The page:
So reports the Birmingham Post. As is often the case in these incidents, the facts are disputed, but it does seem like even the police department is acknowledging that the police officer didn't act entirely properly:
Two Christian preachers who claim they were stopped from handing out Bible extracts in a Muslim area of Birmingham are calling on police to state clearly their policy on freedom of speech.The police officer involved is apparently PCSO Naeem Naguthney, who apparently helped found the local branch of the National Association of Muslim Police. On a brighter note, the Birmingham Evening Mail reports:
Arthur Cunningham and Joseph Abraham, from the Grace Bible Fellowship Church, in Saltley, had been distributing leaflets in nearby Alum Rock when a police community support officer (PCSO) intervened.
The pair claimed the PCSO warned them to leave the area as they were committing a hate crime by trying to convert Muslims.
West Midlands Police has investigated the complaint and said the officer intervened with the best of intentions to defuse a "heated argument".
The force, however, did give the PCSO "guidance" around what constitutes a hate crime after the incident.
But the two Christians claim that residents in Alum Rock still believe they are not permitted to preach in the neighbourhood as the police have not told them otherwise....
The Christians claimed they were warned by the PCSO to leave the area. They alleged he said: "If you come back here and get beat up, well you have been warned."
They also claimed that the Muslim PCSO started ranting at them about George Bush and American foreign policy when he realised that the were from the US. The pair have demanded an apology and damages....
A West Midlands Police spokeswoman said the complaint had been investigated by the force. She said: "The investigation concluded that the PCSO acted with the best of intentions when he intervened to diffuse a heated argument between two groups of men."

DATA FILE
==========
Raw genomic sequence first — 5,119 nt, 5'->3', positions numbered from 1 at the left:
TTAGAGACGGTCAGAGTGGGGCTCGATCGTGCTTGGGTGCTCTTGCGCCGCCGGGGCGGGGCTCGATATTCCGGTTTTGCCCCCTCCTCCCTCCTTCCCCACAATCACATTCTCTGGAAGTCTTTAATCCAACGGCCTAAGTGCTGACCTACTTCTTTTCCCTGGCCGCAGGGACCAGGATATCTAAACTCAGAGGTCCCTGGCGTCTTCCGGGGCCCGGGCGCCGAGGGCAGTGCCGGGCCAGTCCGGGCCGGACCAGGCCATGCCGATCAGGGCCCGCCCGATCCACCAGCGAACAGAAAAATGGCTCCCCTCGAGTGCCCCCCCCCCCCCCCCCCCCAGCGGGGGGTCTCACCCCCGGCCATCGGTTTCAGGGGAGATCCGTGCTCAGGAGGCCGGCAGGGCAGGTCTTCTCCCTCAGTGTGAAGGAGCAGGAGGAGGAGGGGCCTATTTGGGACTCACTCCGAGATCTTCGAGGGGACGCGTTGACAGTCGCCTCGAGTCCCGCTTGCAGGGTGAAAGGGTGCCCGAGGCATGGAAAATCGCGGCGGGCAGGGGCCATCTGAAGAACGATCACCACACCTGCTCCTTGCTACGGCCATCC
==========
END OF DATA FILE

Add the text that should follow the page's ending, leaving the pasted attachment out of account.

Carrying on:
The spokeswoman added that following the investigation the PCSO had been offered "guidance around what constitutes a hate crime as well as his communication style"....
Fears that no-go areas for Christians were emerging in British towns and cities were expressed recently by the Bishop of Rochester.
Yesterday, members of the Church of England, Catholic and Islamic faiths gathered together in a bid to dispel the fears....
Father Bernard Kelly ... said: "There's been a great deal of work going on around here to bring the community together.
"We have young Muslim children who come to the church at Easter and Christmas and take part in nativities and plays.
"Muslim families have no problem in sending their children to Christian schools here, which I think says a lot about people's views and the way the community is integrated."
Toby Howarth, the Bishop of Birmingham's inter-faith adviser, said: "We are worried the message has been sent out that Alum Rock is a no-go area and Christians are being told to leave.
"We want to dispel this myth and put on record that there are really good relationships here between different faiths."
Mohammed Yaqub, who is helping to form the Alum Rock Residents' Association along with two churches, said: "I don't think there is a problem with Christians and Muslims here.
"It's the first time we have created a residents' association here and that's due to Father Kelly, Christians and Muslims working together."
Mr Yaqub, a Muslim who works as a volunteer for the chaplaincy at Heartlands Hospital, said the preachers who were stopped had "the right to free speech"....